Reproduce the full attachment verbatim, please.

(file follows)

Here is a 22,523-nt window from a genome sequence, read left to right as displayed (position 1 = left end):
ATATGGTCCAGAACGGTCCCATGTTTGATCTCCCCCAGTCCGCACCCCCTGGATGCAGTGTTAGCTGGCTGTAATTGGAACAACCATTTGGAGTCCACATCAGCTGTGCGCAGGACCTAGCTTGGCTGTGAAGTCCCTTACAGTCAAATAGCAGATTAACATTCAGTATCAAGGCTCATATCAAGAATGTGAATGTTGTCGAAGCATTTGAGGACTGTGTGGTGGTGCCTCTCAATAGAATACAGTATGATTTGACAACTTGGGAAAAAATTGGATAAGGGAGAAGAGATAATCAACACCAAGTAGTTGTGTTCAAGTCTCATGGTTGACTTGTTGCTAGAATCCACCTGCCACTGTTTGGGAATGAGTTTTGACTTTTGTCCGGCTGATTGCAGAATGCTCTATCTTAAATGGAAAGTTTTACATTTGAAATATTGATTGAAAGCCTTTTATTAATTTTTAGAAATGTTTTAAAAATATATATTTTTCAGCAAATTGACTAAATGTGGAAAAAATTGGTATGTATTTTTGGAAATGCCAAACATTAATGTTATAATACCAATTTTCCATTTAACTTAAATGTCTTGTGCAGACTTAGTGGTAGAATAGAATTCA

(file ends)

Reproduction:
Here is a 22,523-nt window from a genome sequence, read left to right as displayed (position 1 = left end):
ATATGGTCCAGAACGGTCCCATGTTTGATCTCCCCCAGTCCGCACCCCCTGGATGCAGTGTTAGCTGGCTGTAATTGGAACAACCATTTGGAGTCCACATCAGCTGTGCGCAGGACCTAGCTTGGCTGTGAAGTCCCTTACAGTCAAATAGCAGATTAACATTCAGTATCAAGGCTCATATCAAGAATGTGAATGTTGTCGAAGCATTTGAGGACTGTGTGGTGGTGCCTCTCAATAGAATACAGTATGATTTGACAACTTGGGAAAAAATTGGATAAGGGAGAAGAGATAATCAACACCAAGTAGTTGTGTTCAAGTCTCATGGTTGACTTGTTGCTAGAATCCACCTGCCACTGTTTGGGAATGAGTTTTGACTTTTGTCCGGCTGATTGCAGAATGCTCTATCTTAAATGGAAAGTTTTACATTTGAAATATTGATTGAAAGCCTTTTATTAATTTTTAGAAATGTTTTAAAAATATATATTTTTCAGCAAATTGACTAAATGTGGAAAAAATTGGTATGTATTTTTGGAAATGCCAAACATTAATGTTATAATACCAATTTTCCATTTAACTTAAATGTCTTGTGCAGACTTAGTGGTAGAATAGAATTCA